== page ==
26 Mar First rule of securing growth capital: It’s not about the product
First rule of securing growth capital: It’s not about the product
Paragon CEO, Gary Palmer, discusses the pitfalls facing business owners searching for capital to fund expansion
A common mistake made by entrepreneurs looking for growth capital is fixating on which product they should choose. When looking to finance growth in your business, the decision process should be focused on longer-term strategic priorities and then finding a partner to help you access the right product to deliver on those goals.
Let’s get real
At the outset business owners need to look at their business realities and decide whether they should be looking for debt or equity financing. For example, if a business can only support debt of 2.5 times EBITDA, and they are already at that limit, then they will need to look for equity financing to achieve their growth goals. In many instances, a combination of both debt and equity financing will hold the key, allowing the organisation to benefit from cheaper debt funding, but ensuring that it is not overextended.
Even if the growth project can be funded through debt alone, business owners face the challenge of dealing with a multitude of institutions, each of which puts emphasis on different aspects of the deal. No business owner can know the minutia of their requirements, and so working with a partner who can help you prepare your presentations is a must.
The challenge becomes all the greater when companies may be looking to finance a non-traditional project. We have a client who is looking for finance to build roads leading to his development. This is not something traditional lenders usually deal with, and so in this instance he will need to access more creative funding options not offered by the banks. Another example is when a founder is looking to buy out other partners, this too may need to go to a lending institution which is able to structure deals for out-of-the-box requirements.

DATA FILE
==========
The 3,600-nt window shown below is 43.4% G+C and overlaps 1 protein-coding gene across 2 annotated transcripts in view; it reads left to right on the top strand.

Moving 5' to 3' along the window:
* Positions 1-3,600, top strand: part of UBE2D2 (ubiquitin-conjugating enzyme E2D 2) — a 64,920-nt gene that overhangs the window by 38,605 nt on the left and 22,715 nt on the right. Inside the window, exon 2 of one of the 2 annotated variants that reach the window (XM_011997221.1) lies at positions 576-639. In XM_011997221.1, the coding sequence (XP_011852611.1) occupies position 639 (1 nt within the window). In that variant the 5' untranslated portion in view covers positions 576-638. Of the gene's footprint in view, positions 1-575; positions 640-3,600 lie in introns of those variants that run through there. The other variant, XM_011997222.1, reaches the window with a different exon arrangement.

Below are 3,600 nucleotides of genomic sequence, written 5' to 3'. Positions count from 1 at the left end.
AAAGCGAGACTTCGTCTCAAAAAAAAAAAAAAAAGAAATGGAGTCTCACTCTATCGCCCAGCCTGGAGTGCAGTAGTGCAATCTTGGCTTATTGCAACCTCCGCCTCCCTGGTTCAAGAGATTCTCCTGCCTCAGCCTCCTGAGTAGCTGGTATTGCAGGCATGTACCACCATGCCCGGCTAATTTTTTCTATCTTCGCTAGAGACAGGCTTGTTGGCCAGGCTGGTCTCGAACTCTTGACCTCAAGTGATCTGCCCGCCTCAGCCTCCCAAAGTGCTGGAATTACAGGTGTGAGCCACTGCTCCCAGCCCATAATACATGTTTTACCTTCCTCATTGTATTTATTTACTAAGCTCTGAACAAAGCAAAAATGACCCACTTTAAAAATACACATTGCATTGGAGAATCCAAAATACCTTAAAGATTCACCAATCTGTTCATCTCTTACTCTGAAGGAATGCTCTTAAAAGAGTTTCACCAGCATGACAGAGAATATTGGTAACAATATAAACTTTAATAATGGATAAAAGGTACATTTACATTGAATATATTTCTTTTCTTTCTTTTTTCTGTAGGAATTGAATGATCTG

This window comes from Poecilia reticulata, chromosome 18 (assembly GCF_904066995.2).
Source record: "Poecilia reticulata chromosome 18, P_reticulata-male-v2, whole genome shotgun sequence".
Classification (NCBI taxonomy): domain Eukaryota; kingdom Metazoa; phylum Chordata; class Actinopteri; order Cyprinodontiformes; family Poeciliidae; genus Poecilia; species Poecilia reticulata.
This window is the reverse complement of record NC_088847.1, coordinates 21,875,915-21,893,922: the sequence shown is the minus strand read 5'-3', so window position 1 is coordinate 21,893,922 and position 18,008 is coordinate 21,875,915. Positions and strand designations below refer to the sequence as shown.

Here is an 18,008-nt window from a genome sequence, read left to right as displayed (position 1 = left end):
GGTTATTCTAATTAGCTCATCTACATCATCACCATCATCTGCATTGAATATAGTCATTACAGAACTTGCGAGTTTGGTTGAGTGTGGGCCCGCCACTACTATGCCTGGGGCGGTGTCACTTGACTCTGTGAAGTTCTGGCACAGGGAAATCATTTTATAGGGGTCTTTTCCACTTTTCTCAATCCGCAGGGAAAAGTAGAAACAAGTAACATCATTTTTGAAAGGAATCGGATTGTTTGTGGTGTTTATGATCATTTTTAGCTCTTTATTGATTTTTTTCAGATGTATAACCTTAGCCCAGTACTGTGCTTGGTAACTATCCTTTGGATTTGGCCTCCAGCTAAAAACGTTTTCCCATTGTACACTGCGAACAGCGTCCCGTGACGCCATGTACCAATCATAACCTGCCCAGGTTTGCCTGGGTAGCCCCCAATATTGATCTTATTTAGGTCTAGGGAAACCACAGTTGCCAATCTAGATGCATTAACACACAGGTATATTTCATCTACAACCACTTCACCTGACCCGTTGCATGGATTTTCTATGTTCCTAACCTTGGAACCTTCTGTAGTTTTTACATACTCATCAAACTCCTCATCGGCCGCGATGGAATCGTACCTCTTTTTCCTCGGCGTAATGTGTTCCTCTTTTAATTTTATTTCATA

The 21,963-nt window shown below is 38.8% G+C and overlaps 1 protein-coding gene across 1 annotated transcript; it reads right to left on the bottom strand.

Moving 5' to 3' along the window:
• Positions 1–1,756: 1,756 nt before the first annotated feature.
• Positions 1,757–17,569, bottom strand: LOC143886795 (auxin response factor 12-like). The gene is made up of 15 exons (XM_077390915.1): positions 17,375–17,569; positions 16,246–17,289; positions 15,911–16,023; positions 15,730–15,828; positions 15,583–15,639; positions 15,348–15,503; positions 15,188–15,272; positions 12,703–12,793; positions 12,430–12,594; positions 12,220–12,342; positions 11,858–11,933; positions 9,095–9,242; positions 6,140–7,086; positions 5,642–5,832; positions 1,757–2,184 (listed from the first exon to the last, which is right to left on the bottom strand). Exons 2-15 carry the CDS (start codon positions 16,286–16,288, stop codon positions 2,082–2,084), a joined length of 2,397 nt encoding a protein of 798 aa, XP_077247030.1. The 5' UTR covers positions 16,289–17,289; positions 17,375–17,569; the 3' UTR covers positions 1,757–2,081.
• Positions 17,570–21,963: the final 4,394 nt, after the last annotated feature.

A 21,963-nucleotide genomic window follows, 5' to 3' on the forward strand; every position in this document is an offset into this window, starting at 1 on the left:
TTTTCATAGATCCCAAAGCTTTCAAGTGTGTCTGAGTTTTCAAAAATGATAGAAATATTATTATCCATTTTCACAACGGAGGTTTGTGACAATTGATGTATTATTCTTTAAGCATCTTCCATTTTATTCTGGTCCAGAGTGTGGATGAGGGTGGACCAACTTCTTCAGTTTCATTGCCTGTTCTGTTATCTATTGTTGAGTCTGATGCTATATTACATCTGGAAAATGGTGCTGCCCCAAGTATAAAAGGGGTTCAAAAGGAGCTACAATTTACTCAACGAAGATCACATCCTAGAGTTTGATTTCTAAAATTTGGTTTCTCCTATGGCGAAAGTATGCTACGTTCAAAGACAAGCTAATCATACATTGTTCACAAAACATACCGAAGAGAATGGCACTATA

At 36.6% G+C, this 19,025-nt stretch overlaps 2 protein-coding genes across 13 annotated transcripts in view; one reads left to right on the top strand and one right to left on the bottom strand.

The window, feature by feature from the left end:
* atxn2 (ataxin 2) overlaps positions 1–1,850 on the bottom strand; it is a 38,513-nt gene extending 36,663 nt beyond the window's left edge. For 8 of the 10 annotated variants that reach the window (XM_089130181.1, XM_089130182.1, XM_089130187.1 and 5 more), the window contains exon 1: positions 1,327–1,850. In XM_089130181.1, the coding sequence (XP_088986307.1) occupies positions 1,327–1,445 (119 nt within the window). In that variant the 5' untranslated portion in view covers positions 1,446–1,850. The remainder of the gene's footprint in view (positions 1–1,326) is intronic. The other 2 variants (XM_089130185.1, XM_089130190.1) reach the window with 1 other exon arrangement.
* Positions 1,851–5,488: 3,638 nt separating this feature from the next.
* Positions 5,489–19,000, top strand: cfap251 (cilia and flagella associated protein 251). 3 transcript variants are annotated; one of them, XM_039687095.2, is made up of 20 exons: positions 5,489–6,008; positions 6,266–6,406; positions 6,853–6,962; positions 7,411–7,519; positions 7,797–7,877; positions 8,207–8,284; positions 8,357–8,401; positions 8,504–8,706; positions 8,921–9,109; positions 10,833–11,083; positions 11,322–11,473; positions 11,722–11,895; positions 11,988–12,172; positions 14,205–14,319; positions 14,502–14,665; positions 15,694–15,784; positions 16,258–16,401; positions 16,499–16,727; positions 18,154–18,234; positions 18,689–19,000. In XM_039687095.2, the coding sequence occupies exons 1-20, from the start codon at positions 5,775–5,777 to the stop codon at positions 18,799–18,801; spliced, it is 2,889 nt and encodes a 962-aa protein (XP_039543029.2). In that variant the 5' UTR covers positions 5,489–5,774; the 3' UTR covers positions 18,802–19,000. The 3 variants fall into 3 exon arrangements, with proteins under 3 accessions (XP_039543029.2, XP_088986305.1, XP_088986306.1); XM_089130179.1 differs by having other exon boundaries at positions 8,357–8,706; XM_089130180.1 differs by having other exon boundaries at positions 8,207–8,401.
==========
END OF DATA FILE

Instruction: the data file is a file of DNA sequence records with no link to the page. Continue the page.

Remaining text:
Square pegs, round holes
A common frustration faced by business owners is that some lending institutions sell products rather than solutions. Too little time is spent understanding the needs of the client and designing an appropriate solution, tailored to the client’s unique requirements. These lenders are literally forcing the client’s needs into the limited number of financial products they offer.
It’s going to get more complex
Another challenge for business owners is the sheer number of institutions out there. New funds, new lenders and the plethora of fintech offerings are making it harder for growth companies to find the best offer available. In the US and Canada, more than half of the big property deals are now funded by non-banks. We believe South Africa is headed the same way. The added competition, is of course great for the market and will encourage better service and more creative options, but it does make it difficult for business leaders to keep track of everything available.
Don’t fall prey to borrower’s remorse
In so many cases, companies are in a rush to secure funding and often end up choosing a product which is not suited to their longer-term strategy. Getting out of a transaction can be exceptionally difficult. Far too often companies wake up to better options too far down the line. If more appropriate finance is found, companies will be left carrying the settlement fees attached to their previous funding, not to mention the administrative pain of changing lenders.
Paragon has over 150 lenders on its books and a network of angel investors which we can access to find the right deal. It’s our job to know exactly what is available and more importantly, to work with business owners to ensure they access lending which is not going to result in borrower’s remorse. The only way to ensure good results is to start the lending hunt with a partner who can help you first determine the right lending strategy, based on your business reality. The alternative could prove both expensive and painful.